As we prepare to enter the last two months of 2022, I have seen some exciting trends that will impact the manufacturing community for the remainder of this year into 2023, and for decades to come. These trends will address some of the biggest challenges facing manufacturers and enable manufacturing to make a stronger contribution to the American economy for decades to come.
Here are four trends I am most excited about:
Trend #1: Innovative Workforce Development Programs
There are so many innovative programs out there to train future manufacturing workers to address the well-publicized skilled trades gap facing American manufacturing. Programs like the Society of Manufacturing Engineers’ PRIME Program – which provides curriculum and equipment to high schools to train students in needed manufacturing skills – help pique students’ interest and provide project-based learning to support students in their quest to find the perfect career fit.
One of the most inspiring and innovative trends I am seeing is the customization of workforce training programs for those with disabilities to tap into a new pool of potential manufacturing talent. The Fabricating and Manufacturing Association’s Inclusion Camps, first delivered in the summer of 2022, provided fun and education learning experiences for teens with disabilities and open up an expanded group of skilled talent for manufacturers who need workers.
Trend #2: Greater Recognition of Manufacturing’s Impact at State and Federal Levels
As a 25 plus year manufacturing veteran, any day, week or month that celebrates manufacturing warms my heart. This year, Manufacturing Day was heavily publicized on social media, and there were bus tours in various states showcasing manufacturers throughout the state. One example was the Illinois Manufacturers’ Association (IMA) and the Illinois Manufacturing Excellence Center’s “Makers on the Move” Bus Tour, which travelled to 20 manufacturers throughout the state of Illinois over three weeks in October.
In addition to state celebrations of Manufacturing Day and Month, the federal government has made a significant commitment to funding programs that help grow domestic supply chains for needed goods such as semi-conductors; expand capacity of colleges and nonprofit programs to more quickly train workforce; and bolster clean energy by supporting new and innovative American manufactured products to reduce reliance on fossil fuels and mitigate climate change. I don’t expect this trend to slow down anytime soon.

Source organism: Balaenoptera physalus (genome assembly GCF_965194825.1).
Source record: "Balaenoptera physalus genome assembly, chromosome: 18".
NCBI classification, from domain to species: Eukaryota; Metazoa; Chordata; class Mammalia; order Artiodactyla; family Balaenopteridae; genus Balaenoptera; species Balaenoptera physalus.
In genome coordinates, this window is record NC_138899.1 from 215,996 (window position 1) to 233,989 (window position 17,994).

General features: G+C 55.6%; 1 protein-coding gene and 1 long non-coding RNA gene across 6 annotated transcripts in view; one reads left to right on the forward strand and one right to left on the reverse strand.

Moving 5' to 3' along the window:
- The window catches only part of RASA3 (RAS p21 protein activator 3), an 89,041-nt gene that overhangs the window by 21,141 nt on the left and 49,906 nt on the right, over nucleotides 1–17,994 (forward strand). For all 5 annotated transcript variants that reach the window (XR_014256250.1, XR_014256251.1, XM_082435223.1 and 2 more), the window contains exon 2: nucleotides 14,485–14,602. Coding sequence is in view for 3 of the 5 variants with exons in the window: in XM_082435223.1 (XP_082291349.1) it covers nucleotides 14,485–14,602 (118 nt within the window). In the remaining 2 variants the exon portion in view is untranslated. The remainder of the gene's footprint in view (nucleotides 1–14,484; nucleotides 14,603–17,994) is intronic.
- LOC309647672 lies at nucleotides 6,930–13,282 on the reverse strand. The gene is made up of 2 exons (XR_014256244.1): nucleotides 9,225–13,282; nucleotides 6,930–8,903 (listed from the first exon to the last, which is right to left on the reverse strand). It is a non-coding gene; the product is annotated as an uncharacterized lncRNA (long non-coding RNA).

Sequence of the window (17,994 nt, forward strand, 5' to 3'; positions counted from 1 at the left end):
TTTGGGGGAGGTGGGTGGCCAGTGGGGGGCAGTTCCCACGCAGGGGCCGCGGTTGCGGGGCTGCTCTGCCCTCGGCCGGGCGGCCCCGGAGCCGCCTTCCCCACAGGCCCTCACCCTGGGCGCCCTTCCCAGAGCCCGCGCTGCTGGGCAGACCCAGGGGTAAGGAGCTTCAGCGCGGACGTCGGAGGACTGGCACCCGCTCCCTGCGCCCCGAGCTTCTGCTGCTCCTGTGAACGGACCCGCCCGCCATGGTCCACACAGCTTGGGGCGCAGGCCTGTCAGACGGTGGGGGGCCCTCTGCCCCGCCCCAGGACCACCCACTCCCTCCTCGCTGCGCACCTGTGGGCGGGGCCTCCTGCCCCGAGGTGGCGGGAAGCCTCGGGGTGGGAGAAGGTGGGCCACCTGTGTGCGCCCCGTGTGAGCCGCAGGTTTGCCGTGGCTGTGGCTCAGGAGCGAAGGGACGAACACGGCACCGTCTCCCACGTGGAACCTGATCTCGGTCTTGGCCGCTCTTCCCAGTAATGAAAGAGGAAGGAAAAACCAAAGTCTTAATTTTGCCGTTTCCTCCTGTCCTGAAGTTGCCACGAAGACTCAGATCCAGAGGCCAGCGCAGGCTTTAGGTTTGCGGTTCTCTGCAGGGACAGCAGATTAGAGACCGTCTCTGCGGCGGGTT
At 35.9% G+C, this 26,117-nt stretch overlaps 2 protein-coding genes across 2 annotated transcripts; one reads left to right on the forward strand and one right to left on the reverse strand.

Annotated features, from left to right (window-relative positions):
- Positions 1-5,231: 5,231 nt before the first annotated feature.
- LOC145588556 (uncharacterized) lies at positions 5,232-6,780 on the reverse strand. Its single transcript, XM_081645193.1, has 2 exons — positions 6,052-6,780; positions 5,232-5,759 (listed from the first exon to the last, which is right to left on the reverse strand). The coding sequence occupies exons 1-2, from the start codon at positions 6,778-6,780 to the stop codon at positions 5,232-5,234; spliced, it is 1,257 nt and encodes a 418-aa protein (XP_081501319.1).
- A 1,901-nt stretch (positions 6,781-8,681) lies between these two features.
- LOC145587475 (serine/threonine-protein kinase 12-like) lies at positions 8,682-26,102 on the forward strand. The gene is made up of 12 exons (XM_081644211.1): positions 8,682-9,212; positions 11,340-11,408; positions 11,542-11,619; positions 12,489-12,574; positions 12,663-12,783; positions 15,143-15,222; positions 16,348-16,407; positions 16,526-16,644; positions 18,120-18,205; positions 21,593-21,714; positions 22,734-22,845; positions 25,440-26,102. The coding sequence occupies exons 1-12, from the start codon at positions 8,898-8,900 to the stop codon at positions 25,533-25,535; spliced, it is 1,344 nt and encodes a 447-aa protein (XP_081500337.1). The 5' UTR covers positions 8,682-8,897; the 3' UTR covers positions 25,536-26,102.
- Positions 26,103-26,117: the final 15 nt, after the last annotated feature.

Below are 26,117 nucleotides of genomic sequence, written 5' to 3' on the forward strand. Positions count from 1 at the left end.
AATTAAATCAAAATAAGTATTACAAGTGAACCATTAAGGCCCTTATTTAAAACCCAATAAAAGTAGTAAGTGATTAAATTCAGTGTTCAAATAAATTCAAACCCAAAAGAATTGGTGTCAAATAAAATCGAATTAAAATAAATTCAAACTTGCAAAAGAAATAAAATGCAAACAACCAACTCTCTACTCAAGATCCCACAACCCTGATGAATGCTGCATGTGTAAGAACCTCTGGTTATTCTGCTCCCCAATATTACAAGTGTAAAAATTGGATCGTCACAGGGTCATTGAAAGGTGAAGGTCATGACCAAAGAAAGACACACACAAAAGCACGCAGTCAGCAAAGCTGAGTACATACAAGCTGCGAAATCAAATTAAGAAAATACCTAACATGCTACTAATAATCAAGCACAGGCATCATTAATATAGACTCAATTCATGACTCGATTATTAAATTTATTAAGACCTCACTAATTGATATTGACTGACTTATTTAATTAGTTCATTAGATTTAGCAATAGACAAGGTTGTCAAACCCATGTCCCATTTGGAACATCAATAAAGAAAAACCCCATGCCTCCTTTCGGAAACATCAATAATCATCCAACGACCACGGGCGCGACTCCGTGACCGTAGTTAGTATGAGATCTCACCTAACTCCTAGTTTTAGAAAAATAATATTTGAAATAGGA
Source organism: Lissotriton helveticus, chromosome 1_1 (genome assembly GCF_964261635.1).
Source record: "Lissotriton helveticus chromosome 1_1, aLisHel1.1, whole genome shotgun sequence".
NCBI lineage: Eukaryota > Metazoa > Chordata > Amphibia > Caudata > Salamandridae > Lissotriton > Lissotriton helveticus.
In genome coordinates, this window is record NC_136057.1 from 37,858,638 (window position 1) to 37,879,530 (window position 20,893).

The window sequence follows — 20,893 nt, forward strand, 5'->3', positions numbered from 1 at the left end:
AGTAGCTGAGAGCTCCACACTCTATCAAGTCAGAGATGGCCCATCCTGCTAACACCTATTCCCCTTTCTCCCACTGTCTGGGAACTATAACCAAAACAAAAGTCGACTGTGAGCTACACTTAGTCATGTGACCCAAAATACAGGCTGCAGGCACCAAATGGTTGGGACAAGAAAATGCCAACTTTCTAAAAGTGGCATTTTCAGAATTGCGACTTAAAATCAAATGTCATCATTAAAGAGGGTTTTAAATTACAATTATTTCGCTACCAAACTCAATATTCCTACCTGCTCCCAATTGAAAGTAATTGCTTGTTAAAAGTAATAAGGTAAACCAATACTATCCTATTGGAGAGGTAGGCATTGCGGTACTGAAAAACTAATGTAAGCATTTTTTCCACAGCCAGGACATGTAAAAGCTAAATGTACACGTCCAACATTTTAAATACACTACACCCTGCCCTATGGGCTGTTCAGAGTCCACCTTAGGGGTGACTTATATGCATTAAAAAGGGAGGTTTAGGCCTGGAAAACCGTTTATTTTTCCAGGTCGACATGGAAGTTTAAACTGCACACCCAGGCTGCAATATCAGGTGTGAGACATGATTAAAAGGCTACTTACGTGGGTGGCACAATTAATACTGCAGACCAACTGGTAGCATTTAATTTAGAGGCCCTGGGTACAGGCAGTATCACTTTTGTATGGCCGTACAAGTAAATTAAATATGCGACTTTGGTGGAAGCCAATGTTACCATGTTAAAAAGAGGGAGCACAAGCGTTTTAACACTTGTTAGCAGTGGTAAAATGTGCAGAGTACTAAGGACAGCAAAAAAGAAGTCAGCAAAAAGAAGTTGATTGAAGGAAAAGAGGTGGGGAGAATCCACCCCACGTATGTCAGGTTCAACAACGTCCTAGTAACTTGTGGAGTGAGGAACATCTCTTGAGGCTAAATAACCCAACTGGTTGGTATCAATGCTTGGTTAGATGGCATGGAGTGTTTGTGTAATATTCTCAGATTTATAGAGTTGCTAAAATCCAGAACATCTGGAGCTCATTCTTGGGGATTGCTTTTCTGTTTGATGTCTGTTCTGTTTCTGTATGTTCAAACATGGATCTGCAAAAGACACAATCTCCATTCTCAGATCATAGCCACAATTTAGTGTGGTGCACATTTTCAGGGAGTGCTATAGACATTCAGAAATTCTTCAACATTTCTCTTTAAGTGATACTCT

Trend #3: Technologies Connecting Job Seekers to Manufacturers
For years, manufacturing leaders have been telling me about their need for workers. In this time of low unemployment, the need has grown. While I empathize, I also know of so many great programs that connect manufacturers with workers who have a strong desire to work. These include the programs I mention above, immigrant populations, and career/technical education (CTE) program at the high school and community college levels.
While many trade associations and economic development departments have job boards, there is little to no effort to attract potential workers to these postings. Economic development organizations such as the WIOA Centers attempt to connect workers to jobs but are limited by resources such as time and manpower. There is no one to efficiently match workers with skills and a desire to work with the manufacturers who so desperately need them….until now.
Seeing this unfilled and unaddressed gap between workers and jobs for so many years led me to partner on an exciting new online product to connect job seekers with manufacturing jobs. Unira Workforce (“unira” is the Italian word for community) provides the tools and resources needed to connect manufacturers with workers. We’re currently working with workforce development centers, CTE programs, community colleges, and non-profit manufacturing prep programs to develop a qualified database of available and interested job candidates. And for a limited time, we’re offering manufacturer’s free early bird access to build a profile and take advantage of this resource. This program is being piloted in Missouri and Illinois, with plans for expansion nationwide in 2023.
Trend #4: Focus on Exposing Manufacturers to Practical Applications of Advanced Technologies
Advanced technologies, including additive manufacturing (AM) and collaborative robots (co-robots), have the potential to increase the efficiency of manufacturing process and reduce manufacturers’ need for low skilled work. Manufacturers, however, struggle to envision how exactly these new and emerging technologies best fit into existing processes and work centers.
At IMTS this year, I was excited to see hands on demonstrations of new technologies and several workshops dedicated to discussion about ways to integrate emerging technologies on the manufacturing floor. In addition, the show featured services such as those offered by Oak Ridge National Laboratory’s Manufacturing Demonstration Facility that provide technical assistance to manufacturers to help them customize emerging technologies to their specific manufacturing needs. The more barriers that can be eliminated for manufacturers to utilize these technologies, the more likely they will be to invest in them and experience the financial benefits of doing so.
I am very excited about these trends and a future that includes workers to fill the talent gap, technologies to connect workers with manufacturers, a greater recognition of the importance of manufacturing at federal and state levels, and practical applications of new technologies to make manufacturers more efficient and productive. The future is bright indeed!